Tuesday, February 4, 2014


I really like the listagg function, but it can not be used with distinct.

Sometimes I want remove the duplicate values return form listagg function and I don't like to use subquery, etc.

Finally I found a great solution using regular expression! really cool and I thought maybe useful to someone:))

select '1223-1223-1223-1345' t1, rtrim( REGEXP_REPLACE('1223-1223-1223-1345', '([^-]*)(-\1)+($|-)', '\1\3'), '-') t2

from dual;

1223-1223-1223-1345 will be 1223-1345, but be sure the list is order by the item!

Here is a example for me:

select regexp_replace( (listagg(a.short_name, ',' ) within group (order by a.short_name)), '([^,]*)(,\1)+($|,)','\1\3')

from gift g, allocation a where g.gift_donor_id = l.gift_donor_id and g.gift_associated_allocation = a.allocation_code and a.alloc_school = 'LS') distinct_allocs      

Explanation is following: Courtesy to Srinivasan - bean farmer 


Understanding the solution with example:
REGEXP_REPLACE( 'English,English,English,Hindi,Hindi,Kannada,Kannada,Kannada,Tamil,Tamil,Telugu,Telugu','([^,]*)(,\1)+($|,)'   ,'\1\3')
from dual
1. Understanding regExMatch expression: '([^,]*)(,\1)+($|,)'
There are three groups in above expression
group 1: ([^,]*) : match all or no characters till comma   
match Result: English
group 2: (,\1)+ : \1 - stands for first group which is Kannada, so it becomes (,English)+, meaning match one or more occurrences of  ',English'.
match Result: ,English,English
group 3: ($|,) : $ stands for 'end of string', | stands or. So it says match either end of string or a comma
match Result: ,    (this is comma which is following group2 match: ,English,English)
2. Understanding regExReplace expression '\1\3':
\1\3 represent the group number which are used in regExMatch expression.
replace Result: English,


Description of regexp_replace.gif follows
Description of the illustration regexp_replace.gif

REGEXP_REPLACE extends the functionality of the REPLACE function by letting you search a string for a regular expression pattern. By default, the function returns source_char with every occurrence of the regular expression pattern replaced with replace_string. The string returned is in the same character set as source_char. The function returns VARCHAR2 if the first argument is not a LOB and returns CLOB if the first argument is a LOB.
This function complies with the POSIX regular expression standard and the Unicode Regular Expression Guidelines. For more information, please refer to Appendix C, "Oracle Regular Expression Support".
  • source_char is a character expression that serves as the search value. It is commonly a character column and can be of any of the datatypes CHAR, VARCHAR2, NCHAR, NVARCHAR2, CLOB or NCLOB.
  • pattern is the regular expression. It is usually a text literal and can be of any of the datatypes CHAR, VARCHAR2, NCHAR, or NVARCHAR2. It can contain up to 512 bytes. If the datatype of pattern is different from the datatype of source_char, Oracle Database converts pattern to the datatype of source_char. For a listing of the operators you can specify in pattern, please refer to Appendix C, "Oracle Regular Expression Support".
  • replace_string can be of any of the datatypes CHAR, VARCHAR2, NCHAR, NVARCHAR2, CLOB, or NCLOB. If replace_string is a CLOB or NCLOB, then Oracle truncates replace_string to 32K. The replace_string can contain up to 500 backreferences to subexpressions in the form \n, where n is a number from 1 to 9. If n is the backslash character in replace_string, then you must precede it with the escape character (\\). For more information on backreference expressions, please refer to the notes to "Oracle Regular Expression Support", Table C-1.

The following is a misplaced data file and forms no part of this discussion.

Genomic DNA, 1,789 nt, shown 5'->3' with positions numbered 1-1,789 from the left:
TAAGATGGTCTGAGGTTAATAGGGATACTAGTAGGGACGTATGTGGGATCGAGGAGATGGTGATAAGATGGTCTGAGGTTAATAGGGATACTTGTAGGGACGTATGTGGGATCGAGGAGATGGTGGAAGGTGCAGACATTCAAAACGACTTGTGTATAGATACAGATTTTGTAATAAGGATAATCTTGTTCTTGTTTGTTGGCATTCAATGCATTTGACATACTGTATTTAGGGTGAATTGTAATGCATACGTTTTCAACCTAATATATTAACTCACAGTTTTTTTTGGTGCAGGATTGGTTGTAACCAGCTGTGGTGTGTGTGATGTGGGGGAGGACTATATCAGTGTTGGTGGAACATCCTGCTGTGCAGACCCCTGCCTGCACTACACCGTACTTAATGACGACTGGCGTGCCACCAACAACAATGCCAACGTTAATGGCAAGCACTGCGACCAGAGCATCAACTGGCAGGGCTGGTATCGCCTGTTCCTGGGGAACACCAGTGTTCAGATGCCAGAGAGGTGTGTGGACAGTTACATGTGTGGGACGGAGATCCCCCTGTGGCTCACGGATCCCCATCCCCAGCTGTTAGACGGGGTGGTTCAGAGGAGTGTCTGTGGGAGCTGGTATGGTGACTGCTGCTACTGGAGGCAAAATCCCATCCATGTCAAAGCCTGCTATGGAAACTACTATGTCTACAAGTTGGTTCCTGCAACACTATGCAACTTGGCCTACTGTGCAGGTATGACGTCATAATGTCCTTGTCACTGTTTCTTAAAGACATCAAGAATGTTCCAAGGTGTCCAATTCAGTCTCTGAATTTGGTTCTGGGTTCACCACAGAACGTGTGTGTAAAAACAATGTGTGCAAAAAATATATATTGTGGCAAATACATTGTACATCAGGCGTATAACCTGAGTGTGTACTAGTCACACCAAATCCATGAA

• position is a positive integer indicating the character of source_char where Oracle should begin the search. The default is 1, meaning that Oracle begins the search at the first character of source_char.
  • occurrence is a nonnegative integer indicating the occurrence of the replace operation:
    • If you specify 0, then Oracle replaces all occurrences of the match.
    • If you specify a positive integer n, then Oracle replaces the nth occurrence.
  • match_parameter is a text literal that lets you change the default matching behavior of the function. This argument affects only the matching process and has no effect on replace_string. You can specify one or more of the following values for match_parameter:
    • 'i' specifies case-insensitive matching.
    • 'c' specifies case-sensitive matching.
    • 'n' allows the period (.), which is the match-any-character character, to match the newline character. If you omit this parameter, the period does not match the newline character.
    • 'm' treats the source string as multiple lines. Oracle interprets ^ and $ as the start and end, respectively, of any line anywhere in the source string, rather than only at the start or end of the entire source string. If you omit this parameter, Oracle treats the source string as a single line.
    • 'x' ignores whitespace characters. By default, whitespace characters match themselves.
    If you specify multiple contradictory values, Oracle uses the last value. For example, if you specify 'ic', then Oracle uses case-sensitive matching. If you specify a character other than those shown above, then Oracle returns an error.
    If you omit match_parameter, then:
    • The default case sensitivity is determined by the value of the NLS_SORT parameter.
    • A period (.) does not match the newline character.
    • The source string is treated as a single line.

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